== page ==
With Adversity Comes Opportunity
Organisation strategy, market footprint, assets, systems, processes, and its entire supply chain must be re-evaluated to formulate strategic action plans
“Never give in. Never give in. Never, never, never, never—in nothing, great or small, large or petty—never give in, except to convictions of honour and good sense. Never yield to force. Never yield to the apparently overwhelming might of the enemy.”
? Winston Churchill.
The world is in a great lockdown, facing the worst downturn since the Great Depression. The coronavirus outbreak has evolved into a global pandemic with over 200 countries affected to date. With no vaccine in sight, the virus has caused over 265,000 deaths and 3.8 million people infected.
VUCA – volatile, uncertain, complex and ambiguous, a term coined by the United States War College in 1998 to train officers for the 21st century describes perfectly the world we’re living in. The virus has created utter chaos, disrupting every aspect of our lives. Global economic recovery will be a slow journey.
Some of the challenges moving forward that businesses are facing is – amid mounting uncertainty consumer behaviour and demand patterns has been fundamentally altered. Another is that there is no clarity on the long-term financial state of the economy. How to define the way forward when economic recovery will differ from country to country.
It certainly won’t be business as usual as that is what got us here in the first place. Instead it will be changes that we’ve had to make to adapt and survive that will define our future in this volatile environment. Organisations must be alert, nimble, and agile as they face long lasting demand and supply changes. It’s imperative they understand what customers value, their needs, their fears and their priorities, develop products and experiences based on those insights.
Companies need to reconfigure their business model, develop cohesive overarching strategies. They must build an agile model around clients, suppliers and resources that responds to volatile unpredictable global events, allowing quick decision making devoid of errors or early inaction.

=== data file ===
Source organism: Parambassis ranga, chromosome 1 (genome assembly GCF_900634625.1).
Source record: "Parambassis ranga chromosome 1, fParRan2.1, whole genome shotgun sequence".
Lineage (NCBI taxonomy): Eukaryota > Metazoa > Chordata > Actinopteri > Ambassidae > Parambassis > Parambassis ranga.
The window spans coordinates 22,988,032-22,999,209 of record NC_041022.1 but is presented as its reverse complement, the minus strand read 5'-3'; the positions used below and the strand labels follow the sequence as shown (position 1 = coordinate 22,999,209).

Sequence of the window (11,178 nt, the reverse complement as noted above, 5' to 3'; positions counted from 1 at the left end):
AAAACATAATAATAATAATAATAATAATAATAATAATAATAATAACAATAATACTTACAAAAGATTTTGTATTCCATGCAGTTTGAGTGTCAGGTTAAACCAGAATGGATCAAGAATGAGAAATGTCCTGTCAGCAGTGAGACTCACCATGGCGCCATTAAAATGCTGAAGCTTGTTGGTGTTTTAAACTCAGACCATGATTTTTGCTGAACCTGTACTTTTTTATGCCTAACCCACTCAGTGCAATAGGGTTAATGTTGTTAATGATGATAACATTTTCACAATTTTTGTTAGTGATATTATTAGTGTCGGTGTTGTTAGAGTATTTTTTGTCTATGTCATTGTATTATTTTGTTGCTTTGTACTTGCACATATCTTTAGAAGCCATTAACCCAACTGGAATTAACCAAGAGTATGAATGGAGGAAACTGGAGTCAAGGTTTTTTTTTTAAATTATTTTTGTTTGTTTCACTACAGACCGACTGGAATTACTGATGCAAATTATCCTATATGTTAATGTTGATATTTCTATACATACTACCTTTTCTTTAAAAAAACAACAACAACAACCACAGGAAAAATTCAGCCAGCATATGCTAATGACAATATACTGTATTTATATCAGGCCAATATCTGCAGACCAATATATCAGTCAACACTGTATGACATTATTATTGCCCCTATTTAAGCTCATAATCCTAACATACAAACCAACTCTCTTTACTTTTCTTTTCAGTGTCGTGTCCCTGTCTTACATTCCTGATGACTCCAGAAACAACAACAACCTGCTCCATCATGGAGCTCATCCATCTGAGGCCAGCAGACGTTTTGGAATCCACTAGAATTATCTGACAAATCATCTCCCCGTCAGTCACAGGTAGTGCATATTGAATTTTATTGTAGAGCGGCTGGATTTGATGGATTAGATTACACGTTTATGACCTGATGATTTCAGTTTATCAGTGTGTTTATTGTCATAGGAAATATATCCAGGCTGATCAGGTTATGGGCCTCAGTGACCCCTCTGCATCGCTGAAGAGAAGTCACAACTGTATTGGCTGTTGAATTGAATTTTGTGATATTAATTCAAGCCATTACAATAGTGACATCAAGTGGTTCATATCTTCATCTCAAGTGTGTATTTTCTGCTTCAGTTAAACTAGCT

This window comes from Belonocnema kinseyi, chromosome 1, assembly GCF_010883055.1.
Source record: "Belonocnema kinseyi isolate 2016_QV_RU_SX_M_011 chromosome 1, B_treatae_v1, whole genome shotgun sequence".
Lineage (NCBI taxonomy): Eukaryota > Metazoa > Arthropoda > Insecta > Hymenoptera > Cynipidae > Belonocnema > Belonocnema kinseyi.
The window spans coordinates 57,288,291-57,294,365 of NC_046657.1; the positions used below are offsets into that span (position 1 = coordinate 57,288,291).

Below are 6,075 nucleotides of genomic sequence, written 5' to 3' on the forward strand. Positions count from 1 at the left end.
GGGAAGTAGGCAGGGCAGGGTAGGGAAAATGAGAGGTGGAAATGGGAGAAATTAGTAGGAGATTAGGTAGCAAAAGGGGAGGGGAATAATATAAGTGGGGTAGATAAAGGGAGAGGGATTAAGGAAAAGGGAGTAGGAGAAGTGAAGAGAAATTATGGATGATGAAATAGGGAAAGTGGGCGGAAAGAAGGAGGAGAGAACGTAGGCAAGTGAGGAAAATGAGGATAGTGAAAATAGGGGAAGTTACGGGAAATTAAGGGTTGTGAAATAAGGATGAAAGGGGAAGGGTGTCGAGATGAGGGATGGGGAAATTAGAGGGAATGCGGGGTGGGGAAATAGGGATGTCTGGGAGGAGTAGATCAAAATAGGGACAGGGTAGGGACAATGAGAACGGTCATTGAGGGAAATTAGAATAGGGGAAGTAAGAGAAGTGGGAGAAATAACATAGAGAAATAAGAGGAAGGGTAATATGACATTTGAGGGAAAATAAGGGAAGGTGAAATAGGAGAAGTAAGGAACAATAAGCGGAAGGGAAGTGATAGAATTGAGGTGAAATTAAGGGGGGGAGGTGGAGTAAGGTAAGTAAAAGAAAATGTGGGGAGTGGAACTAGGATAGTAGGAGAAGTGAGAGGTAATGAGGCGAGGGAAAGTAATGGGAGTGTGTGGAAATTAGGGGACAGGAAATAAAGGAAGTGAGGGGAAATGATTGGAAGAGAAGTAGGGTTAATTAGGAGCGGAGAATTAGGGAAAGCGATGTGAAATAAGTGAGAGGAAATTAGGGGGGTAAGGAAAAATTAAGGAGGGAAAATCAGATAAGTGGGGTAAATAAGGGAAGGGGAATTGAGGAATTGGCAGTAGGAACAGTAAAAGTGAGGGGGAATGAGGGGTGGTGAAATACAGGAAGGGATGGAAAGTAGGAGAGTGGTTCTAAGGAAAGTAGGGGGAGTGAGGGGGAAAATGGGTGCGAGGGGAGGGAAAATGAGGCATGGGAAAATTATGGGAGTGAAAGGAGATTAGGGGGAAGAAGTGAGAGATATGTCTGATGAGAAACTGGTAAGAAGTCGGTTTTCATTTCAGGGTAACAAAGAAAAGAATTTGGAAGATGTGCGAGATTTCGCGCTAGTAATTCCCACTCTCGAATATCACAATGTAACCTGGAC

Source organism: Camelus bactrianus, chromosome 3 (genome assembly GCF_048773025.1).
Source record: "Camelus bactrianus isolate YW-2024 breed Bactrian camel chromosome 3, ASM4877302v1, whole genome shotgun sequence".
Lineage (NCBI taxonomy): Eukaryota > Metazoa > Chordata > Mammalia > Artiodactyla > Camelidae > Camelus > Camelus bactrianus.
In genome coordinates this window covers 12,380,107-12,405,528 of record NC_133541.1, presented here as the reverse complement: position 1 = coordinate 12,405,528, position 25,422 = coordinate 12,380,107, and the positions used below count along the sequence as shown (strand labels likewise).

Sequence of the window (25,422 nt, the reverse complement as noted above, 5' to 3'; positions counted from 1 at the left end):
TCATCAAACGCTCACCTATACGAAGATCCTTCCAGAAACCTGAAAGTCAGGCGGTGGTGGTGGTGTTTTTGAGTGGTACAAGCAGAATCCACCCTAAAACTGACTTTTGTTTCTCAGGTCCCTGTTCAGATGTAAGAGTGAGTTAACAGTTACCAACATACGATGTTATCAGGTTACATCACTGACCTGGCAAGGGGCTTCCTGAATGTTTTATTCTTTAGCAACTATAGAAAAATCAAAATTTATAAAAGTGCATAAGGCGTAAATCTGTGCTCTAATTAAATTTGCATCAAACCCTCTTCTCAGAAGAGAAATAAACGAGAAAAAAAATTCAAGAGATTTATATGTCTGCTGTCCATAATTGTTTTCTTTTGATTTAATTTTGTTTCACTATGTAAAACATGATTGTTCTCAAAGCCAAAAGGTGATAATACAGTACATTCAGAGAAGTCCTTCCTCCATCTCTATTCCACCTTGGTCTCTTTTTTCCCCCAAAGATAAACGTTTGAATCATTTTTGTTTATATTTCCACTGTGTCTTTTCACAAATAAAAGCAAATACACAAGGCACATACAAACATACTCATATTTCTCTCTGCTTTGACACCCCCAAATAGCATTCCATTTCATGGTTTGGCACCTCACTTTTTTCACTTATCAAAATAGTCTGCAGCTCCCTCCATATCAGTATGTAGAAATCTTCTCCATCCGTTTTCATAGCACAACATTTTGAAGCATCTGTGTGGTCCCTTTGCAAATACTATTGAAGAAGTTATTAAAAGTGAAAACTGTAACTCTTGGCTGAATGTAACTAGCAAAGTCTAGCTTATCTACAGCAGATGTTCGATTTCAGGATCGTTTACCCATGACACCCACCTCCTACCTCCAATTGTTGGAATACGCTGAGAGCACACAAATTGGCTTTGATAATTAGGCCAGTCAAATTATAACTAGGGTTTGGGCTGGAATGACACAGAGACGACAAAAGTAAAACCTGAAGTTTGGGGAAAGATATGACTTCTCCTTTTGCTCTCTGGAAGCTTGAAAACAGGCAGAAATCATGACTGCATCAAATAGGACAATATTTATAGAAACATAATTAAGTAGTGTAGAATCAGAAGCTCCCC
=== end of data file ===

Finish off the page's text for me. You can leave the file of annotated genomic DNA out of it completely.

Resilience and Adaptability are essential. Making this turnaround requires strong leadership with a clear and coherent vision, building a resilient cohesive team, as well as investments in innovation & digital transformation. This virus isn’t miraculously going away anytime soon. This isn’t a normal economy, nor is it a normal world, certainly not a normal challenge. To pull us through this VUCA world we need leaders with VUCA:
- Vision, charting a clear path, mission and strategy for the future.
- Understanding of the changing circumstances, seeing the moves as they are happening, not when they are being revealed to the world.
- Courage to step up, to constantly push boundaries, and make tough, bold decisions and moves.
- Adaptability, adapting quickly to changing circumstances without altering strategic courses.
Organisation strategy, market footprint, assets, systems, processes, and its entire supply chain must be re-evaluated to formulate strategic action plans that are sturdy across multiple scenarios. With changing priorities, travel, tourism, retail and luxury purchases will be impacted. In the short term there will be a decrease in consumption and demand for global consumer products, especially for luxury brands.
At this point it’s impossible to define what’s a short-term duration, it can be six months, a year, two years or more. Panic buying, driven by fear and anxiety, on the other hand has led to an increased demand for staple packaged products, home care items and consumer health products. Demand for these may subside sharply post crisis.
During these uncertain times, people’s routine and purchasing habits are reshaped. However, this also creates an opportunity for businesses who can pivot operations and invest in new technologies to adapt to the changing environment.